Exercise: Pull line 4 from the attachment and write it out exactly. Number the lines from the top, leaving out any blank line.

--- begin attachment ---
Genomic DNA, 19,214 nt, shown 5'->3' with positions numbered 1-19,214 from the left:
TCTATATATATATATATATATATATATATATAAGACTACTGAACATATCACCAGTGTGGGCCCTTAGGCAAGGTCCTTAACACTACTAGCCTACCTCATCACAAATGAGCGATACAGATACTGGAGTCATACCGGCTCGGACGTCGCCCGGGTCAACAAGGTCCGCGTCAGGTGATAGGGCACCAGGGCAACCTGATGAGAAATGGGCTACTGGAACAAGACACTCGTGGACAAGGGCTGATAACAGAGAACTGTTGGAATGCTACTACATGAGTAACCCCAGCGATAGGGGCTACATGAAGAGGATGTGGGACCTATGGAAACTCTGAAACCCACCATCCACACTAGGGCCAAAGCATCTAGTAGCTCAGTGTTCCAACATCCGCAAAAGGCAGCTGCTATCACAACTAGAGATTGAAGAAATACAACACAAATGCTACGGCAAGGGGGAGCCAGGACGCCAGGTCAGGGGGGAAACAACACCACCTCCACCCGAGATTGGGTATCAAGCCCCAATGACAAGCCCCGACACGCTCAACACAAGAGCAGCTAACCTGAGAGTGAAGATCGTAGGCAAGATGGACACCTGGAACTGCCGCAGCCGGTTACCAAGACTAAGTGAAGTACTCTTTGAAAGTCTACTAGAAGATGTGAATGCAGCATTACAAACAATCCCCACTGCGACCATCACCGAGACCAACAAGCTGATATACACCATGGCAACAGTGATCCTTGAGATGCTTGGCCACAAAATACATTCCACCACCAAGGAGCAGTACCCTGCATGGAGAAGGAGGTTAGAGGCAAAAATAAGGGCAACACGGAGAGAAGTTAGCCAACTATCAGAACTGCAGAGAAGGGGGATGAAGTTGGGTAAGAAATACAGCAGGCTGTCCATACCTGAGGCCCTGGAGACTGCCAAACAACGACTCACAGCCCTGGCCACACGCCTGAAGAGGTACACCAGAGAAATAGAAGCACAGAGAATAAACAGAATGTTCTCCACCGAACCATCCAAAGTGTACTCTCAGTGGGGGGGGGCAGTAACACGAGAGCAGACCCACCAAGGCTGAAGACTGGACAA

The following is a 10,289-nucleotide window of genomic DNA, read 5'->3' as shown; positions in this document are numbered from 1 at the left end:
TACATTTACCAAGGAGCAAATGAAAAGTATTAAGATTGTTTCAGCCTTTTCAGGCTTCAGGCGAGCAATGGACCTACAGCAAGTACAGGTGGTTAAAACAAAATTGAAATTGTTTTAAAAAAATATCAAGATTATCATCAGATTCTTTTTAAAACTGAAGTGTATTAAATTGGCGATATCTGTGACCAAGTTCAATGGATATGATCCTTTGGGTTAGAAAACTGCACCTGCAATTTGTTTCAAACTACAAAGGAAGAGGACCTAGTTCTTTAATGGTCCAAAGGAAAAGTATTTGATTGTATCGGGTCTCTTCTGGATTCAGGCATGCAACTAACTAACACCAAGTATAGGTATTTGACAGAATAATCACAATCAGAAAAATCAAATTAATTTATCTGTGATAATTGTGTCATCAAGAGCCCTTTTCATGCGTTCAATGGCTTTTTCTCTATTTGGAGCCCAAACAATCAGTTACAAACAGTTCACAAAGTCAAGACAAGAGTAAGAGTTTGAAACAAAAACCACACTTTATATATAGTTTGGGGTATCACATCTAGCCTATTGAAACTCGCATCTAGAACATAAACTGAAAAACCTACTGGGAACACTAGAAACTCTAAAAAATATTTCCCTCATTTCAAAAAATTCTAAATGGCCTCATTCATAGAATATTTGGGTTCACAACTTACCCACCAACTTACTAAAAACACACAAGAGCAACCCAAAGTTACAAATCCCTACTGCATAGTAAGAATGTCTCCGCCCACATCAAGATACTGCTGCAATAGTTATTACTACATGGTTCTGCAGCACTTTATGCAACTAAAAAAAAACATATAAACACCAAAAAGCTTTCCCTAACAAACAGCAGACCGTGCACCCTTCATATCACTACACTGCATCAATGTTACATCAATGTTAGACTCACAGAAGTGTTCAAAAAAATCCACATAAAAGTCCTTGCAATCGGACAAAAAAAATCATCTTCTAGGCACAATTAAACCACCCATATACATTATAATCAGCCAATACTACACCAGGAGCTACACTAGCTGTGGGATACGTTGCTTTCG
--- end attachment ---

TACATTTACCAAGGAGCAAATGAAAAGTATTAAGATTGTTTCAGCCTTTTCAGGCTTCAGGCGAGCAATGGACCTACAGCAAGTACAGGTGGTTAAAACAAAATTGAAATTGTTTTAAAAAAATATCAAGATTATCATCAGATTCTTTTTAAAACTGAAGTGTATTAAATTGGCGATATCTGTGACCAAGTTCAATGGATATGATCCTTTGGGTTAGAAAACTGCACCTGCAATTTGTTTCAAACTACAAAGGAAGAGGACCTAGTTCTTTAATGGTCCAAAGGAAAAGTATTTGATTGTATCGGGTCTCTTCTGGATTCAGGCATGCAACTAACTAACACCAAGTATAGGTATTTGACAGAATAATCACAATCAGAAAAATCAAATTAATTTATCTGTGATAATTGTGTCATCAAGAGCCCTTTTCATGCGTTCAATGGCTTTTTCTCTATTTGGAGCCCAAACAATCAGTTACAAACAGTTCACAAAGTCAAGACAAGAGTAAGAGTTTGAAACAAAAACCACACTTTATATATAGTTTGGGGTATCACATCTAGCCTATTGAAACTCGCATCTAGAACATAAACTGAAAAACCTACTGGGAACACTAGAAACTCTAAAAAATATTTCCCTCATTTCAAAAAATTCTAAATGGCCTCATTCATAGAATATTTGGGTTCACAACTTACCCACCAACTTACTAAAAACACACAAGAGCAACCCAAAGTTACAAATCCCTACTGCATAGTAAGAATGTCTCCGCCCACATCAAGATACTGCTGCAATAGTTATTACTACATGGTTCTGCAGCACTTTATGCAACTAAAAAAAAACATATAAACACCAAAAAGCTTTCCCTAACAAACAGCAGACCGTGCACCCTTCATATCACTACACTGCATCAATGTTACATCAATGTTAGACTCACAGAAGTGTTCAAAAAAATCCACATAAAAGTCCTTGCAATCGGACAAAAAAAATCATCTTCTAGGCACAATTAAACCACCCATATACATTATAATCAGCCAATACTACACCAGGAGCTACACTAGCTGTGGGATACGTTGCTTTCG